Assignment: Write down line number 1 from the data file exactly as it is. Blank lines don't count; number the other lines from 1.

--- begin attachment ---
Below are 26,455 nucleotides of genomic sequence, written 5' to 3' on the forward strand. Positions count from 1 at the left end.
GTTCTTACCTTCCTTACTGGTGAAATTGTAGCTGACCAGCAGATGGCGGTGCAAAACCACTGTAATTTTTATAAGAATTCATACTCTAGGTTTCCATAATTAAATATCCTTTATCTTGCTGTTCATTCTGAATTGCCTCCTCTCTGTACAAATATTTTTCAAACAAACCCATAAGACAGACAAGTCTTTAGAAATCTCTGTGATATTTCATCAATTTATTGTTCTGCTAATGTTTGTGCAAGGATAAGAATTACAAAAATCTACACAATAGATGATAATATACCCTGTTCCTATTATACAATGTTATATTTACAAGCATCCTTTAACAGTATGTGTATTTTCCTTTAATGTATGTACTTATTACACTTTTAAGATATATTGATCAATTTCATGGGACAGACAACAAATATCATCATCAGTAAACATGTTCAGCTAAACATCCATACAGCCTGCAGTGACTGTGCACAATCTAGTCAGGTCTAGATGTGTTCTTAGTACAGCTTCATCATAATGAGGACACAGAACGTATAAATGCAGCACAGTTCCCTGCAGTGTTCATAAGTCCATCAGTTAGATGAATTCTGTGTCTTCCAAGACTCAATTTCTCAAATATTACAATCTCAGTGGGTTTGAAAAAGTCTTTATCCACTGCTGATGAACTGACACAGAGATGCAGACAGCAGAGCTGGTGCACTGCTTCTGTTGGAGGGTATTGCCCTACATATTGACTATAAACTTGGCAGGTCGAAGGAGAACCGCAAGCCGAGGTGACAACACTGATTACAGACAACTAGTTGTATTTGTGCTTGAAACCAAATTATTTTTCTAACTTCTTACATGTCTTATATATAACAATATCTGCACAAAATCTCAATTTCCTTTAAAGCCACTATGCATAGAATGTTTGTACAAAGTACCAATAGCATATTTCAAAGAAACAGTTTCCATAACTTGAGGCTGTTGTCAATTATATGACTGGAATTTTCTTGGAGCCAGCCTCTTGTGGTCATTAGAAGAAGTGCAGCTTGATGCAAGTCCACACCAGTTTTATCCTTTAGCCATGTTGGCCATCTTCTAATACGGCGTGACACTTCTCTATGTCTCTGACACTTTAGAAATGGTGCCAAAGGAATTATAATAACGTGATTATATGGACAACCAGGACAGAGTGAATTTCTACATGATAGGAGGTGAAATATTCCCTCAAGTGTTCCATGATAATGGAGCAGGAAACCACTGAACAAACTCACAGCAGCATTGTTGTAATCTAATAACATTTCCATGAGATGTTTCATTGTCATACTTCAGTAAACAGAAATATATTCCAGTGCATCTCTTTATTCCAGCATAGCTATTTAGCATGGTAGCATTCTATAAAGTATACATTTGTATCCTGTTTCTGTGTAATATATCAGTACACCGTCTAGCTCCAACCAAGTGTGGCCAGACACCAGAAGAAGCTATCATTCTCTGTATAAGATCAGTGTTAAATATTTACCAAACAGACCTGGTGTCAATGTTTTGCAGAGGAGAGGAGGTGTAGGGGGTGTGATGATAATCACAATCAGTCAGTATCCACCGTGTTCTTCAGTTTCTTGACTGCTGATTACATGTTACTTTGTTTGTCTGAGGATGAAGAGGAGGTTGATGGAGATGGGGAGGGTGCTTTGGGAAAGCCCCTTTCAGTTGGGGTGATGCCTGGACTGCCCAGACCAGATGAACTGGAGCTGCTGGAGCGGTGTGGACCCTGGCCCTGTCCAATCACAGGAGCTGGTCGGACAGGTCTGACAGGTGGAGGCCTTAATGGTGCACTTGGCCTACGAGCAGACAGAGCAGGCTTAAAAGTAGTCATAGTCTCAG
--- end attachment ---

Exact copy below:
Below are 26,455 nucleotides of genomic sequence, written 5' to 3' on the forward strand. Positions count from 1 at the left end.